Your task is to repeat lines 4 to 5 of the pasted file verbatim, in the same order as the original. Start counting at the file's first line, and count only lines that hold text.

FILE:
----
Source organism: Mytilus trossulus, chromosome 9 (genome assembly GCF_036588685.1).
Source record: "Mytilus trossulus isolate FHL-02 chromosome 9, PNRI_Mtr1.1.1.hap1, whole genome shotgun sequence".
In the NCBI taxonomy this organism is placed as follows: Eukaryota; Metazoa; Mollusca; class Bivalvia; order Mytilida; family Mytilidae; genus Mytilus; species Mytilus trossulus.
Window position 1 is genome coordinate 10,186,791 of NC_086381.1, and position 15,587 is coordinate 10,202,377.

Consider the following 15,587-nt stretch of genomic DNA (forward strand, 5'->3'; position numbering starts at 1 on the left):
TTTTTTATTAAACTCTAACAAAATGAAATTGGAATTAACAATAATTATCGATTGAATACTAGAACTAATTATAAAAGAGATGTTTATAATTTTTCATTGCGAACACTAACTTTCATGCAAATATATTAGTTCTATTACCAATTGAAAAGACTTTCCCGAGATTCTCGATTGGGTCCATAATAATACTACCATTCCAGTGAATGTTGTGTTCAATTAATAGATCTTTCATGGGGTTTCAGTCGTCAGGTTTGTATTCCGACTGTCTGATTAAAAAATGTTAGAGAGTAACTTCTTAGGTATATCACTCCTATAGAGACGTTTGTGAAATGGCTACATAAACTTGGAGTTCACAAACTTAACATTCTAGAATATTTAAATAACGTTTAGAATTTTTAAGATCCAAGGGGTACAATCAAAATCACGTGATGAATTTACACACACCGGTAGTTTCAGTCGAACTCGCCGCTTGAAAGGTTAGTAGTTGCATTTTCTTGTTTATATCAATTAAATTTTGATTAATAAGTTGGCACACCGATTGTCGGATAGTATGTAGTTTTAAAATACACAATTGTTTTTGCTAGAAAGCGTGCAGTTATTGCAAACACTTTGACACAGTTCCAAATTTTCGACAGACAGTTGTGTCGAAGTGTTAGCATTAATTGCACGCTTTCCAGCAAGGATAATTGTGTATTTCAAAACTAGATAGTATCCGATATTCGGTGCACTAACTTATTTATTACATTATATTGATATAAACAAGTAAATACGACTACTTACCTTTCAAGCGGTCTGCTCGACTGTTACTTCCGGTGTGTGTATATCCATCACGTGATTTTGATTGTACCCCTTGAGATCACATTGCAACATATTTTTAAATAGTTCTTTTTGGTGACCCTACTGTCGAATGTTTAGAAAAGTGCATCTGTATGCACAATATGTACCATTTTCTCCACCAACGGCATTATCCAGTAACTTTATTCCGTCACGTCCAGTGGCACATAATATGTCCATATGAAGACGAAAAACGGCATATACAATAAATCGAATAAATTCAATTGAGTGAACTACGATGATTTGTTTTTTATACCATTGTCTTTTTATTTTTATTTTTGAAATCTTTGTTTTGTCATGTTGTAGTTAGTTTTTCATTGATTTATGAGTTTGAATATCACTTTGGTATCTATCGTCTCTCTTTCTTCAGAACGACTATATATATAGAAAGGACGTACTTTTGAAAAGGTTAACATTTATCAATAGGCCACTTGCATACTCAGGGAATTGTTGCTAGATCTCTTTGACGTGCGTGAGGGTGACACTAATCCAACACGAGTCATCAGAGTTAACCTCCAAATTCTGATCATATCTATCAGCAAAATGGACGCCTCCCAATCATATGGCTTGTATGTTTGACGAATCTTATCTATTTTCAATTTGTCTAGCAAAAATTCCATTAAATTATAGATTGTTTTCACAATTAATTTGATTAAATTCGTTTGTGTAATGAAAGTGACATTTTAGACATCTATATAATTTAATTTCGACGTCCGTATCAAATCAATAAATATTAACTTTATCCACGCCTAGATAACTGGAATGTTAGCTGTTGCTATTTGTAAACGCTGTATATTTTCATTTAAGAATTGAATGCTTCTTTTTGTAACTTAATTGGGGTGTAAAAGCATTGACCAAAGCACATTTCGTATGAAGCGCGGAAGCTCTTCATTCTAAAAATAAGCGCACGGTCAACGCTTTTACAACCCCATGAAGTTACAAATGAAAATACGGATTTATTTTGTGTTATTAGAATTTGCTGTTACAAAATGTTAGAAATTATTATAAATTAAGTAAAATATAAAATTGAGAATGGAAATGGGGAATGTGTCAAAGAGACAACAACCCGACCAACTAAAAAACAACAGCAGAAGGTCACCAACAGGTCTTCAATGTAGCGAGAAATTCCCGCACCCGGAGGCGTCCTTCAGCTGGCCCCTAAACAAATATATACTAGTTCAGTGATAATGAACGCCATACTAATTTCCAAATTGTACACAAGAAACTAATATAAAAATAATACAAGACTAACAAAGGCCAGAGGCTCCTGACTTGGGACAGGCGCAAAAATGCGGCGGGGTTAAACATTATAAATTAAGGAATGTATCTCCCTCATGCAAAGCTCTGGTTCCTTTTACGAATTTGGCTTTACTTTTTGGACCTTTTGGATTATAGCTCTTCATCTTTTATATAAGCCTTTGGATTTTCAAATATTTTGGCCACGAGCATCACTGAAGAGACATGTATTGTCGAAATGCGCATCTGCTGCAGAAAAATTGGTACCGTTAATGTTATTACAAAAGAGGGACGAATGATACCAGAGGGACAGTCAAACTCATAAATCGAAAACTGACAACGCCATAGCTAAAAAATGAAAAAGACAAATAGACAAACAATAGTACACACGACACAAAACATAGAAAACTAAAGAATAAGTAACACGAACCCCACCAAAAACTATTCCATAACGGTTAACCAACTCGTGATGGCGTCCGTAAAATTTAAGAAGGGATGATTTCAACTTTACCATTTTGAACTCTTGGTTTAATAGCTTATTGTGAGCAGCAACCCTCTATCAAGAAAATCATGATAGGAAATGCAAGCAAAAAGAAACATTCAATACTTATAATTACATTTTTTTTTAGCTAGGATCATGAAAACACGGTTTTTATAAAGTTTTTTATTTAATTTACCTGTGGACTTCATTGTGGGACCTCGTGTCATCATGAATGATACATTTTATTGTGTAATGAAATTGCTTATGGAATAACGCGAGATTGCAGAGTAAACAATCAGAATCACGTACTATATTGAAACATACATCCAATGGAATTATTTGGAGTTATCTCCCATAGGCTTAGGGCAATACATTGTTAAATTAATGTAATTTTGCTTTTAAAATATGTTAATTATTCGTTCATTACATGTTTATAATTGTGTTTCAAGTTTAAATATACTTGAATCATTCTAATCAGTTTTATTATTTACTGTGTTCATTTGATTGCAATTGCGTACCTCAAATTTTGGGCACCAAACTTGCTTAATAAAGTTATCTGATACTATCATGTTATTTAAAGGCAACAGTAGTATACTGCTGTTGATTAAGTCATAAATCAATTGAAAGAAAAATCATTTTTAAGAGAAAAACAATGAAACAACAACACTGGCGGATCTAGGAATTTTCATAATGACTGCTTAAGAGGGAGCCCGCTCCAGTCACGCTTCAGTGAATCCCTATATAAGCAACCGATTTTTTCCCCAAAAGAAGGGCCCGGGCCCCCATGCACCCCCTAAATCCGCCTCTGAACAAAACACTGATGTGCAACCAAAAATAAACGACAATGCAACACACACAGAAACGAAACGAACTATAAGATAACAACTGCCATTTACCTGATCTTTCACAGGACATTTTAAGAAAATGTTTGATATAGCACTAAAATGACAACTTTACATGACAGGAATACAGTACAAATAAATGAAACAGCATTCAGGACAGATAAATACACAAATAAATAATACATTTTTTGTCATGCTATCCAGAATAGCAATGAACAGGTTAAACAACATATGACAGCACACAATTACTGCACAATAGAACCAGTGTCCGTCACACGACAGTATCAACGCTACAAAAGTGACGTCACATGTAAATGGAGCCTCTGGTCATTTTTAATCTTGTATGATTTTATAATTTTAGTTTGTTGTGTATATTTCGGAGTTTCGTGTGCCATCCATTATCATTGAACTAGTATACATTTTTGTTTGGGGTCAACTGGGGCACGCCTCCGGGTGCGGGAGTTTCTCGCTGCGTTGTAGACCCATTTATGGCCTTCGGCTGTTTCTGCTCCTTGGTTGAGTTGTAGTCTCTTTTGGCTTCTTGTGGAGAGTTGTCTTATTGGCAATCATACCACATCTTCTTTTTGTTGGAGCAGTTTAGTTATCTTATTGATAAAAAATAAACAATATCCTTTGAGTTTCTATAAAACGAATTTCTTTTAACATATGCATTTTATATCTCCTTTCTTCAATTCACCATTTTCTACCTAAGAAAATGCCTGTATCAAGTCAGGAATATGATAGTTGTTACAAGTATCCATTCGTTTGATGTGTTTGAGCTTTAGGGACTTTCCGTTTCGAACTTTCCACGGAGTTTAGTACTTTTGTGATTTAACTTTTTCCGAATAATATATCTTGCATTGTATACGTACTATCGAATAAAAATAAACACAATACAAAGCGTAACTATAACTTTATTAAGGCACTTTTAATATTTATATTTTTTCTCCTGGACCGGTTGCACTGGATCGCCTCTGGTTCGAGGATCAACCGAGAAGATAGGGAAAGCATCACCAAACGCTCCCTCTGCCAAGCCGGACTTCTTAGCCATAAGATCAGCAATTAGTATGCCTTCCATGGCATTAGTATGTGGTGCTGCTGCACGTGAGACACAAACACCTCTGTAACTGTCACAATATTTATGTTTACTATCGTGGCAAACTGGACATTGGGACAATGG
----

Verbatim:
Window position 1 is genome coordinate 10,186,791 of NC_086381.1, and position 15,587 is coordinate 10,202,377.

Consider the following 15,587-nt stretch of genomic DNA (forward strand, 5'->3'; position numbering starts at 1 on the left):